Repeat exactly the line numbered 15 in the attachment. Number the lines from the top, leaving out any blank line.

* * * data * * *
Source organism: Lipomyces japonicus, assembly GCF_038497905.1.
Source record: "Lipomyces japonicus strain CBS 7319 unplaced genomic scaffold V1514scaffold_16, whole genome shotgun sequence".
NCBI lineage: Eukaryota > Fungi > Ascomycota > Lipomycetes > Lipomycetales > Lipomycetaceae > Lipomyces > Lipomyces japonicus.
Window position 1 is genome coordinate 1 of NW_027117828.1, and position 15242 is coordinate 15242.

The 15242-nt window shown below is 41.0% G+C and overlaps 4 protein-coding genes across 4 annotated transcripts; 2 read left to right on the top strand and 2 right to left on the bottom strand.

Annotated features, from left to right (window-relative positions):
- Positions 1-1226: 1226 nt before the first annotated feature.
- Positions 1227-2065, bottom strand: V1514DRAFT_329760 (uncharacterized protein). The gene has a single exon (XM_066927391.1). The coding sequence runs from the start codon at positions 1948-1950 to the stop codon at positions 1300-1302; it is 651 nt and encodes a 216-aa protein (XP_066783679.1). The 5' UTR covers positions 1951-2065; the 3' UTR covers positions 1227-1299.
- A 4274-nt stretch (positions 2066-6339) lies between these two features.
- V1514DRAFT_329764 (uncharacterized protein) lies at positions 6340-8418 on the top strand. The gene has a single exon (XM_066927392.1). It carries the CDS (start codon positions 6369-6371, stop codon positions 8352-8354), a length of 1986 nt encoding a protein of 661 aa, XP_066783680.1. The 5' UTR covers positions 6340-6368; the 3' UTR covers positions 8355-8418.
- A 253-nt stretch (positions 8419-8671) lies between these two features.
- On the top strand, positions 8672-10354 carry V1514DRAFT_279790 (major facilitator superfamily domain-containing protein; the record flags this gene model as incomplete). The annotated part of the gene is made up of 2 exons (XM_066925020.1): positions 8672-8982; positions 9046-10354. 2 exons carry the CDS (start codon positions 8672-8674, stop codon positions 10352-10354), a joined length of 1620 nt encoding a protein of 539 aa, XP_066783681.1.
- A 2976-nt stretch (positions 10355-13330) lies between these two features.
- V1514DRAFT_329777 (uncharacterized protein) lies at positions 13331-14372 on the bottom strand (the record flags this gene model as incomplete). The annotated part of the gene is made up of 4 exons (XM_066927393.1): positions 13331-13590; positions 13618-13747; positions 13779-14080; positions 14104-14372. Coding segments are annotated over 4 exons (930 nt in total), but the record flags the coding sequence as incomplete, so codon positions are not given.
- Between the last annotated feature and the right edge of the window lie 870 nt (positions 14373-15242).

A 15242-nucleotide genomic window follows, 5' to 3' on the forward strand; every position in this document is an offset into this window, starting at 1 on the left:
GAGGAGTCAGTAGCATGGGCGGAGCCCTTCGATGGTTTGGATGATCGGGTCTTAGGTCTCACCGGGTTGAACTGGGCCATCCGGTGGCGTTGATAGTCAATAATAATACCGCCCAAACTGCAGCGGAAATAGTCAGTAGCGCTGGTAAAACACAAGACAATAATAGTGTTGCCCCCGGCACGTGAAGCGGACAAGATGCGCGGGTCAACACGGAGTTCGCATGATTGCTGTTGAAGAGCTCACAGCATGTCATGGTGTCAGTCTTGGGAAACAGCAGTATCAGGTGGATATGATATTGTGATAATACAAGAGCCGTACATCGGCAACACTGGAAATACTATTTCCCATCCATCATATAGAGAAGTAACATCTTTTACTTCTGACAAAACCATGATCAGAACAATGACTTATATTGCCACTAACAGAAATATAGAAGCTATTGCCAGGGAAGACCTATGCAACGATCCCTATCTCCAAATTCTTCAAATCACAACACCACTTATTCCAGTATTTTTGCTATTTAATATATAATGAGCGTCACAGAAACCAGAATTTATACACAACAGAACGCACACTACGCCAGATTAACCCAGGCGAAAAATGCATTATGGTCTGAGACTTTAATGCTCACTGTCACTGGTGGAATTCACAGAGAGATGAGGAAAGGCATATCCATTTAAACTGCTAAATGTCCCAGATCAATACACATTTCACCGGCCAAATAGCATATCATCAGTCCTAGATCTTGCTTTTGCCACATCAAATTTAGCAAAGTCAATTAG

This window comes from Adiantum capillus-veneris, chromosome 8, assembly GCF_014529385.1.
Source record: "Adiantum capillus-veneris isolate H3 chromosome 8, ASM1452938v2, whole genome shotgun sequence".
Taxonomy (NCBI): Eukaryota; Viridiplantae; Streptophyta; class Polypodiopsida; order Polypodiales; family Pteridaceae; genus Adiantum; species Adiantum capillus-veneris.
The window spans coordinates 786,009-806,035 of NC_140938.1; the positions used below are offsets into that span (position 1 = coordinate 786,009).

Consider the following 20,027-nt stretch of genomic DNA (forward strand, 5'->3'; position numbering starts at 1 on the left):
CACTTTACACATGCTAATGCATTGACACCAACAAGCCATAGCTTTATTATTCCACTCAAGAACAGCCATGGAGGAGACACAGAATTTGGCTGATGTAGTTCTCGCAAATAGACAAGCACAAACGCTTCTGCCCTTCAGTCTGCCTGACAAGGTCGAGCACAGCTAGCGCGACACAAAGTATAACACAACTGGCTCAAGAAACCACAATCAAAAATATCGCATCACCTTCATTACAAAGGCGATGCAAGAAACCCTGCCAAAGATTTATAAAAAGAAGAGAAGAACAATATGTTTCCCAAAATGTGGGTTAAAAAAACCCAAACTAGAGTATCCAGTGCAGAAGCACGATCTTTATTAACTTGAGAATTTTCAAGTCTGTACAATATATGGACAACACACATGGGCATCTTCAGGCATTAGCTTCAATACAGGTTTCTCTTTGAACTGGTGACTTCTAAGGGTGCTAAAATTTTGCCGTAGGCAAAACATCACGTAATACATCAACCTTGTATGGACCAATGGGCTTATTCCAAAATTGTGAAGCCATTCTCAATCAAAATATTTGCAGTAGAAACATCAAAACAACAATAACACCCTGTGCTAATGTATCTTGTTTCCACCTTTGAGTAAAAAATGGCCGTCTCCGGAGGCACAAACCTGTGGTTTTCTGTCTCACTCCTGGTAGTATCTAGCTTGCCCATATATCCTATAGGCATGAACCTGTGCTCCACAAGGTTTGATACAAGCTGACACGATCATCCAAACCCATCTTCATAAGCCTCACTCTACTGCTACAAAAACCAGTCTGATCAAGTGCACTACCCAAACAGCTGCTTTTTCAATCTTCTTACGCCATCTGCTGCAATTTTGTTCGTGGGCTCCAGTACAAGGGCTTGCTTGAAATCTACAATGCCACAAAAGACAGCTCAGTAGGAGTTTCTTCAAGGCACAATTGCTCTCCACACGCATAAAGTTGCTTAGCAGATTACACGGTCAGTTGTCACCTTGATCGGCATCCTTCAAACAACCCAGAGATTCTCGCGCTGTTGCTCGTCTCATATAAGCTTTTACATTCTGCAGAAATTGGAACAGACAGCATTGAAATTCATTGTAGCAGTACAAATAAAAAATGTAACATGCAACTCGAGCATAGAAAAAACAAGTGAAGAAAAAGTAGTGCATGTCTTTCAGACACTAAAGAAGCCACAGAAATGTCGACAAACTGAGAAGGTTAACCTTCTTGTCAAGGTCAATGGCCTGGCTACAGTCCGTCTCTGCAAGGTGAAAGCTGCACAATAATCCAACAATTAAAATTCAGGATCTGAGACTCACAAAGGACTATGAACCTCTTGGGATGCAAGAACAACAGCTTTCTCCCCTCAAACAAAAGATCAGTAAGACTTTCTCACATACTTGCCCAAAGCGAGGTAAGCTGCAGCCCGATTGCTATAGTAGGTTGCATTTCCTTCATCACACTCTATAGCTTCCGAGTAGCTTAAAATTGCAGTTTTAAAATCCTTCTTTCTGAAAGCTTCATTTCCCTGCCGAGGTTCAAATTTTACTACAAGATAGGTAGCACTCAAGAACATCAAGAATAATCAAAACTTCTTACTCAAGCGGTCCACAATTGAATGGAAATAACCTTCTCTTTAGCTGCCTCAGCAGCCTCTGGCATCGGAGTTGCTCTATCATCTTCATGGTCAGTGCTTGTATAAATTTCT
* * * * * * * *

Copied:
- Between the last annotated feature and the right edge of the window lie 870 nt (positions 14373-15242).